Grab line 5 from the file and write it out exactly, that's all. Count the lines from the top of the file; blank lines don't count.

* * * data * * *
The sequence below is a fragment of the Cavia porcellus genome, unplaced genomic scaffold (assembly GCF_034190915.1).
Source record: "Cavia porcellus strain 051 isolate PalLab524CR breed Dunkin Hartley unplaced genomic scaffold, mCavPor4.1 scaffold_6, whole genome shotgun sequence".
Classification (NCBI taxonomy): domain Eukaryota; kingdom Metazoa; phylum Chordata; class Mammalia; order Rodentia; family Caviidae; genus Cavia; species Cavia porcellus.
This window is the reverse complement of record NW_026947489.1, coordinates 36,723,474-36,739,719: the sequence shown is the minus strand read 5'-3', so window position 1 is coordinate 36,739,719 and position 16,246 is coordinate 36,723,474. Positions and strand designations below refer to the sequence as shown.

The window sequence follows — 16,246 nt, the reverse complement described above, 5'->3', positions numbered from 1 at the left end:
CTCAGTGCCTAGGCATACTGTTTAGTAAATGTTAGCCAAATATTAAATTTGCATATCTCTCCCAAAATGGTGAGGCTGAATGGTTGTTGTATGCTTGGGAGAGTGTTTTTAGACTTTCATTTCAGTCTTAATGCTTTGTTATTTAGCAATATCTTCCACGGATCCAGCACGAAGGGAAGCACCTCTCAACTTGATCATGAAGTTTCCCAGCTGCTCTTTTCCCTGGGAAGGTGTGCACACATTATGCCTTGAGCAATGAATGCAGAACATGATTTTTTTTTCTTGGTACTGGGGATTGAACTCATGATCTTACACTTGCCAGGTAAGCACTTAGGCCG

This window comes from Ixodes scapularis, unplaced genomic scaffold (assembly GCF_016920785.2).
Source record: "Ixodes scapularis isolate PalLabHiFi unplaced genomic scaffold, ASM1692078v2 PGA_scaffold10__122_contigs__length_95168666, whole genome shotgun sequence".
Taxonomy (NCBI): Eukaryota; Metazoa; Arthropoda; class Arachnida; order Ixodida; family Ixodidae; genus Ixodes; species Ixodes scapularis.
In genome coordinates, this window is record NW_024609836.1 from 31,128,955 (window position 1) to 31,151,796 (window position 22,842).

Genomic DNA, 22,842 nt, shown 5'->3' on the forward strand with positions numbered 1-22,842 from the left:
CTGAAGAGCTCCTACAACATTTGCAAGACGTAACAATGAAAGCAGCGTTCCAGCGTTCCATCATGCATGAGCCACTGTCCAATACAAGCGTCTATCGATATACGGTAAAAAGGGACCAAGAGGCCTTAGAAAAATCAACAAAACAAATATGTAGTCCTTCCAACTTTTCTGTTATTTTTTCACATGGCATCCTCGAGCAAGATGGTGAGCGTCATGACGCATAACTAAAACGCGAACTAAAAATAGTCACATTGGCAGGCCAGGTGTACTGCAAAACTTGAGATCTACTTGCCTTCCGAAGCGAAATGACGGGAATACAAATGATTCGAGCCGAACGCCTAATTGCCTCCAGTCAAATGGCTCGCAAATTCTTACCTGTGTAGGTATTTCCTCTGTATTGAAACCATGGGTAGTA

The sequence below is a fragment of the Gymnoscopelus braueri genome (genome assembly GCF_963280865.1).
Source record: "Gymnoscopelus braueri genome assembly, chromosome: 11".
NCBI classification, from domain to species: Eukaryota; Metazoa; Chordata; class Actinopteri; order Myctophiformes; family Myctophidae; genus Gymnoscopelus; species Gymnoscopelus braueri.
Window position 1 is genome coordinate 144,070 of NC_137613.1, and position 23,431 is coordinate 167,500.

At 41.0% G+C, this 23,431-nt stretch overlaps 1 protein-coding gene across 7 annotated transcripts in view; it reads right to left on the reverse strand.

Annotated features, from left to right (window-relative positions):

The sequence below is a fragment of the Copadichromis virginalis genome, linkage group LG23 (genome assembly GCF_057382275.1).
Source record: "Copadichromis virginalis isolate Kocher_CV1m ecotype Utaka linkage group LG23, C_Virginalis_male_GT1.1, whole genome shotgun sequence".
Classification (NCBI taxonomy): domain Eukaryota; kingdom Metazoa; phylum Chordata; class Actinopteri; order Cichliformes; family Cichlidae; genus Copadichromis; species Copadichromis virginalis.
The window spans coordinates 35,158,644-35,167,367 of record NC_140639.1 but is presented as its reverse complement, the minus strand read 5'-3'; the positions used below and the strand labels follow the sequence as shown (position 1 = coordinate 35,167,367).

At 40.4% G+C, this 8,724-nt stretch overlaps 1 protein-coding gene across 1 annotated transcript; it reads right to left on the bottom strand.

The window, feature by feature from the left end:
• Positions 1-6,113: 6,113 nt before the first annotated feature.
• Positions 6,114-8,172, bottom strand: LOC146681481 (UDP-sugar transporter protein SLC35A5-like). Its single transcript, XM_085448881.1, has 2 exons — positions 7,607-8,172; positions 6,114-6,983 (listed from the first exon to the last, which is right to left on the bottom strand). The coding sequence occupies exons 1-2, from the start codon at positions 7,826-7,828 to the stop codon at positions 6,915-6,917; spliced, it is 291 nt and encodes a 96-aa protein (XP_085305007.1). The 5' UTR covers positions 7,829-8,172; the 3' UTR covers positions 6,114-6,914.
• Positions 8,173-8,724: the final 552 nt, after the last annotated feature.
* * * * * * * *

The window sequence follows — 16,246 nt, the reverse complement described above, 5'->3', positions numbered from 1 at the left end: